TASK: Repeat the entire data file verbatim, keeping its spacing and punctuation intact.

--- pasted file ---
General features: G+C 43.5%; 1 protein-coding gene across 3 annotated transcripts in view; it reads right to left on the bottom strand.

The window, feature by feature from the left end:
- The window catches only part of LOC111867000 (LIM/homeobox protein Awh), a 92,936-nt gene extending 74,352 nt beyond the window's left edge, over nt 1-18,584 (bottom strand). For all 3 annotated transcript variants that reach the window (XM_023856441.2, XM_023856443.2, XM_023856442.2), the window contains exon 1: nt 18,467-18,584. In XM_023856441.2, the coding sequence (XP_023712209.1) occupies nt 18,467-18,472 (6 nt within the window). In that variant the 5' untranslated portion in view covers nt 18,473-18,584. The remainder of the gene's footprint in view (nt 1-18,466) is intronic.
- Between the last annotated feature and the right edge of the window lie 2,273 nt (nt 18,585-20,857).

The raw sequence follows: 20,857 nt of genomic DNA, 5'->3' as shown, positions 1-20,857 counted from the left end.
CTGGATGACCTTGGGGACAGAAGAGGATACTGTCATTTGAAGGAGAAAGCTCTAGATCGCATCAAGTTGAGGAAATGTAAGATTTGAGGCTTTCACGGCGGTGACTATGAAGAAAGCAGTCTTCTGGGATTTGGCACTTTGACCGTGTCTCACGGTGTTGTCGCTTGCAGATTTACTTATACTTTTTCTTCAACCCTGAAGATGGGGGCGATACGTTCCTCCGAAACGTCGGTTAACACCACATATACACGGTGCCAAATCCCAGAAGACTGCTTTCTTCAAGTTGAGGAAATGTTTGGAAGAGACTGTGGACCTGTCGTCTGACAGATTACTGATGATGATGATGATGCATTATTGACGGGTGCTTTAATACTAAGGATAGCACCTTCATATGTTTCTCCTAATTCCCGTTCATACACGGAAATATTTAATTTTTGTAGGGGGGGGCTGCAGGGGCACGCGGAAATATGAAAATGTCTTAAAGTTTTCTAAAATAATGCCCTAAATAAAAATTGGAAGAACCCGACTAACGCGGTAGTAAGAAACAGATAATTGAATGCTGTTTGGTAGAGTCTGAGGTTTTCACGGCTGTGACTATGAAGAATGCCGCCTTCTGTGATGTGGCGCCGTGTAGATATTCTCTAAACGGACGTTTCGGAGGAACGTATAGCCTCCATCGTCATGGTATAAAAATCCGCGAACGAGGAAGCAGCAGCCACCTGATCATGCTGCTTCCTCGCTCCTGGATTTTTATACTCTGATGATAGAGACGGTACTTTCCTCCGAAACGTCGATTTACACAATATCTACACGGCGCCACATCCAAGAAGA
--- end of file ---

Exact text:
General features: G+C 43.5%; 1 protein-coding gene across 3 annotated transcripts in view; it reads right to left on the bottom strand.

The window, feature by feature from the left end:
- The window catches only part of LOC111867000 (LIM/homeobox protein Awh), a 92,936-nt gene extending 74,352 nt beyond the window's left edge, over nt 1-18,584 (bottom strand). For all 3 annotated transcript variants that reach the window (XM_023856441.2, XM_023856443.2, XM_023856442.2), the window contains exon 1: nt 18,467-18,584. In XM_023856441.2, the coding sequence (XP_023712209.1) occupies nt 18,467-18,472 (6 nt within the window). In that variant the 5' untranslated portion in view covers nt 18,473-18,584. The remainder of the gene's footprint in view (nt 1-18,466) is intronic.
- Between the last annotated feature and the right edge of the window lie 2,273 nt (nt 18,585-20,857).

The raw sequence follows: 20,857 nt of genomic DNA, 5'->3' as shown, positions 1-20,857 counted from the left end.
CTGGATGACCTTGGGGACAGAAGAGGATACTGTCATTTGAAGGAGAAAGCTCTAGATCGCATCAAGTTGAGGAAATGTAAGATTTGAGGCTTTCACGGCGGTGACTATGAAGAAAGCAGTCTTCTGGGATTTGGCACTTTGACCGTGTCTCACGGTGTTGTCGCTTGCAGATTTACTTATACTTTTTCTTCAACCCTGAAGATGGGGGCGATACGTTCCTCCGAAACGTCGGTTAACACCACATATACACGGTGCCAAATCCCAGAAGACTGCTTTCTTCAAGTTGAGGAAATGTTTGGAAGAGACTGTGGACCTGTCGTCTGACAGATTACTGATGATGATGATGATGCATTATTGACGGGTGCTTTAATACTAAGGATAGCACCTTCATATGTTTCTCCTAATTCCCGTTCATACACGGAAATATTTAATTTTTGTAGGGGGGGGCTGCAGGGGCACGCGGAAATATGAAAATGTCTTAAAGTTTTCTAAAATAATGCCCTAAATAAAAATTGGAAGAACCCGACTAACGCGGTAGTAAGAAACAGATAATTGAATGCTGTTTGGTAGAGTCTGAGGTTTTCACGGCTGTGACTATGAAGAATGCCGCCTTCTGTGATGTGGCGCCGTGTAGATATTCTCTAAACGGACGTTTCGGAGGAACGTATAGCCTCCATCGTCATGGTATAAAAATCCGCGAACGAGGAAGCAGCAGCCACCTGATCATGCTGCTTCCTCGCTCCTGGATTTTTATACTCTGATGATAGAGACGGTACTTTCCTCCGAAACGTCGATTTACACAATATCTACACGGCGCCACATCCAAGAAGA